Tom Digby on Militarism, Sexuality, and Romance

In a post on how men can be better feminist allies, Emma Cueto advises men to avoid the temptation to put men’s issues first. She sums up the problem of “toxic masculinity” by noting, “is not fun for anyone and often limits men’s choices in terms of interests or self-expression, and it means that many men are never really given the tools to properly deal with their own emotions.”  She goes on to say that men are not sexually assaulted at the same rate as women, are not victims of domestic violence as often as women, are not victims of pay disparities or sexual discrimination as often as women, and aren’t confronted by laws designed to control their bodies. She is right on all counts, but Tom Digby’s book, Love and War: How Militarism Shapes Sexuality and Romance , helps show why it is impossible to separate culturally programmed masculinity from sexual assault, reproductive regulation, domestic violence, and job discrimination and why feminists must deal with how sexism affects both men and women simultaneously.

His thesis is that militaristic societies establish values and goals that require men to cut off their feelings of care for others and for themselves, see women’s freedom as a threat, and rely on violence to solve their problems. In order to achieve military objectives, subject both boys and girls with intense cultural programming from birth to encourage strength in boys and passivity in girls. With this thesis, he flips the script from what many assume: that men are violent and cut off from their feelings by biological programming. Early in the book, he offers two pieces of evidence that this assumption is faulty. First, men and women in some societies do not show the differences that are so prevalent in militaristic societies. Second, he shows that men often fight against their own biology to retain the appearance of stoicism. Indeed, almost all men have been cruelly taunted for their failure to maintain their composure (choking back tears) even before reaching adolescence. If biology prevented boys from crying, no one would have to keeping telling boys not to cry. The conditioning is relentless and severe.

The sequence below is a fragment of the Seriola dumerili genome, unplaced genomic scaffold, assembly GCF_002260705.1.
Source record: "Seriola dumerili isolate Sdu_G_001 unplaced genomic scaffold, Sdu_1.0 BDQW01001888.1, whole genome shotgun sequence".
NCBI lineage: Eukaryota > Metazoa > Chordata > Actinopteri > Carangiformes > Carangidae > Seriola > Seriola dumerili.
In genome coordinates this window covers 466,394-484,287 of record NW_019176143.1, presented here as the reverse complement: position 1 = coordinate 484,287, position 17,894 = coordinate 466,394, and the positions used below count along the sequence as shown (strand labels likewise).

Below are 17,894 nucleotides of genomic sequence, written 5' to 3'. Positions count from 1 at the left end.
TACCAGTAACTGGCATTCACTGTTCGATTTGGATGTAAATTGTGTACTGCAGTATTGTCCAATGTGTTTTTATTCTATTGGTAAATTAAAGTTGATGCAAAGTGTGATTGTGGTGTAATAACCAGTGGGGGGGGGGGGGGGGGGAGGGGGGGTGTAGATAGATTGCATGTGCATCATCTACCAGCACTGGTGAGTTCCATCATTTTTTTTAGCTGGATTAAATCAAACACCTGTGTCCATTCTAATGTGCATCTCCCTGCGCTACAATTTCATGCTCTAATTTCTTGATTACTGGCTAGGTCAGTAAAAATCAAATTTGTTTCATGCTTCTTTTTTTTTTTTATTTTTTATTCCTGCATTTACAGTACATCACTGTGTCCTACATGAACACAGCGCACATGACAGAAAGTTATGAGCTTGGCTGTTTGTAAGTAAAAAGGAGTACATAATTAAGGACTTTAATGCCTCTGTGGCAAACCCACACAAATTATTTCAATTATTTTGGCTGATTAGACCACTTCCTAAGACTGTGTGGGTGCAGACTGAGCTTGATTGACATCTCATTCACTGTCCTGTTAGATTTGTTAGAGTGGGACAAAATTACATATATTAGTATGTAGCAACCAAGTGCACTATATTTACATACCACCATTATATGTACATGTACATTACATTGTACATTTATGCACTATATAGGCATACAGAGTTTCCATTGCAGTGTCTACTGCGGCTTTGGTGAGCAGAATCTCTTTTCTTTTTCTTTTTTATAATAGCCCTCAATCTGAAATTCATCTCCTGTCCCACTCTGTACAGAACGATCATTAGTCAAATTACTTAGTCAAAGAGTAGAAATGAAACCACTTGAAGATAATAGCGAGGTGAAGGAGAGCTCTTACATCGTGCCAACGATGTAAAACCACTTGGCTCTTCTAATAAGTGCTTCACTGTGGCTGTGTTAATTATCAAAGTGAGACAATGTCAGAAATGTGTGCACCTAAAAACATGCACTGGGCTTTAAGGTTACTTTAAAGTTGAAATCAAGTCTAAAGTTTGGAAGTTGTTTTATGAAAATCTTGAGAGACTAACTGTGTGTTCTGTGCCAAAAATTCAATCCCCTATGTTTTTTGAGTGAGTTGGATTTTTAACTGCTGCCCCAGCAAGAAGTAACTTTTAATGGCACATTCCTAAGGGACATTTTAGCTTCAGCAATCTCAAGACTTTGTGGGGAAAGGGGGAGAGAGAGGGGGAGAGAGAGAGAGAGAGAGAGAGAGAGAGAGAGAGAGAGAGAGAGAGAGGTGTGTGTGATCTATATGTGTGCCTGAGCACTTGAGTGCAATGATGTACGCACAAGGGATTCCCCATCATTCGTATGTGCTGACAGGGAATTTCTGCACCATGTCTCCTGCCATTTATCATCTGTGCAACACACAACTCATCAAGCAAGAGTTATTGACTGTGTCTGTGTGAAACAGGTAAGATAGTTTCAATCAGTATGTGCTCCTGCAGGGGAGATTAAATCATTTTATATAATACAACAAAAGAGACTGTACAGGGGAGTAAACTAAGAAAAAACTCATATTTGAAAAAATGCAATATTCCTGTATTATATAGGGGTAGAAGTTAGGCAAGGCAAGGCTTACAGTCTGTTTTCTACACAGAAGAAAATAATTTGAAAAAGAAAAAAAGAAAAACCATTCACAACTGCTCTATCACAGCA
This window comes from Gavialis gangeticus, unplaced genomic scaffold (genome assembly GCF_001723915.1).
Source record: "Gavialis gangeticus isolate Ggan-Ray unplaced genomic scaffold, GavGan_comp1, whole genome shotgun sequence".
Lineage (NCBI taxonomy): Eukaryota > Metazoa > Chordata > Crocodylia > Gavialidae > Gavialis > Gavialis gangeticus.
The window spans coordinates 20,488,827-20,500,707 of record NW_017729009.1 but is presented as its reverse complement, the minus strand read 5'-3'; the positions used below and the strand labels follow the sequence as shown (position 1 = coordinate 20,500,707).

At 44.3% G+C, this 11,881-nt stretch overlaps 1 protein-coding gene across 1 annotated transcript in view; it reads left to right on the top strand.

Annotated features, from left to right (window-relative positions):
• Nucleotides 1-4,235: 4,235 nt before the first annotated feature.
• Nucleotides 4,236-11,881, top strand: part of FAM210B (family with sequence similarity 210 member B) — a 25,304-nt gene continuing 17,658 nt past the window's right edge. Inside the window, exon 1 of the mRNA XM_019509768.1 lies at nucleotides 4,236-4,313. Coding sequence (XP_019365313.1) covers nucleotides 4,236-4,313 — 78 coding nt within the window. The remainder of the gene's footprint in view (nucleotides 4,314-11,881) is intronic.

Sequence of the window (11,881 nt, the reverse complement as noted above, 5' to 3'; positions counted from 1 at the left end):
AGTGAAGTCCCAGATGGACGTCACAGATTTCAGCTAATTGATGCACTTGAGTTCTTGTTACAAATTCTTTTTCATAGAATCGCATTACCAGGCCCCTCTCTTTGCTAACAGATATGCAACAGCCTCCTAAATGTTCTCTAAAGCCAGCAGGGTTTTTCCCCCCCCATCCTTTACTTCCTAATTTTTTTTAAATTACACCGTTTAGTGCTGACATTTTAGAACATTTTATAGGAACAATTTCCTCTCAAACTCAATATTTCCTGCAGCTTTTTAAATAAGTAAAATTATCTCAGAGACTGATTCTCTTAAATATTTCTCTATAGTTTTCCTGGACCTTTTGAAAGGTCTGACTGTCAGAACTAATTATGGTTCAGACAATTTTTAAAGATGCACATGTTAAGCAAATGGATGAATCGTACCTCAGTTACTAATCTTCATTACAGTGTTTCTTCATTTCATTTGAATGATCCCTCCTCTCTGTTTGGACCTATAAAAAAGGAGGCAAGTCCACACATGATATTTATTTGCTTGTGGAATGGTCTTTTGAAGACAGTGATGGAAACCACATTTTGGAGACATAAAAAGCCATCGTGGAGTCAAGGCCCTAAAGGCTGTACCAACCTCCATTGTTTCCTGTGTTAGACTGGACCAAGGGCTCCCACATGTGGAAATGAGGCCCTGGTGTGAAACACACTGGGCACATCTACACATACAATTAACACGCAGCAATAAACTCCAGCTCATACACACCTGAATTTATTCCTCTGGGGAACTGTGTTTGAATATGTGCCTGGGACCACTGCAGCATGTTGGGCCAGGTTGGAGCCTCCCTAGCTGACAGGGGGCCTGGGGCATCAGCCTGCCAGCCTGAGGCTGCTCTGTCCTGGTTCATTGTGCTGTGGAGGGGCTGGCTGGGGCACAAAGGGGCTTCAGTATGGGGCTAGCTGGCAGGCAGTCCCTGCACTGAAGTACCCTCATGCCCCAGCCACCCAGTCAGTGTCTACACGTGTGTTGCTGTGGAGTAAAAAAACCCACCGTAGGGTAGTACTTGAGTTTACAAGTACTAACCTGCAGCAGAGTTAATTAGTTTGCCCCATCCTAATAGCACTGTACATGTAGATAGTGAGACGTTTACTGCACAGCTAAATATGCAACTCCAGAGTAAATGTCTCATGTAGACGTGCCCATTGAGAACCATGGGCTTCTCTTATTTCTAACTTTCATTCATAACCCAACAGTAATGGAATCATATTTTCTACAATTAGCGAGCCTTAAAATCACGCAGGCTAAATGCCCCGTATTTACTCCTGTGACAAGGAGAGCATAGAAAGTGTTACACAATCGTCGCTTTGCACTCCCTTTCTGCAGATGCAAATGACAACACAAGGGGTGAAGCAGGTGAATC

War dependent societies must maintain ample supplies of expendable men as well as childbearing women who will provide future generations of warriors. This requires shutting down empathy in men, glorifying risk and violence, and valuing women according to sexual availability and passivity. To the extent that maintaining near constant war was the goal, this model worked for centuries, but things have changed. I wish I could say we are no longer reliant on war, but that is sadly not driving the change. Digby points out that while war is still with us, the need for individual warriors who do one-on-one combat, relying on brute strength, has greatly diminished. Combat is now highly mechanized, and what physical differences may exist between men and women often offer no benefit to either side or may even give an advantage to women (he notes the case of jet fighters).

As a result, most men do not experience direct combat, or any kind of combat, in their lives. Our warriors must find other outlets for their masculinity. They may do it through aggressive sports, war games such as paintball, or even through violent video games. Digby points out that while women may be attracted to warriors, the guy who dominates video games doesn’t get quite the accolades of war combatants.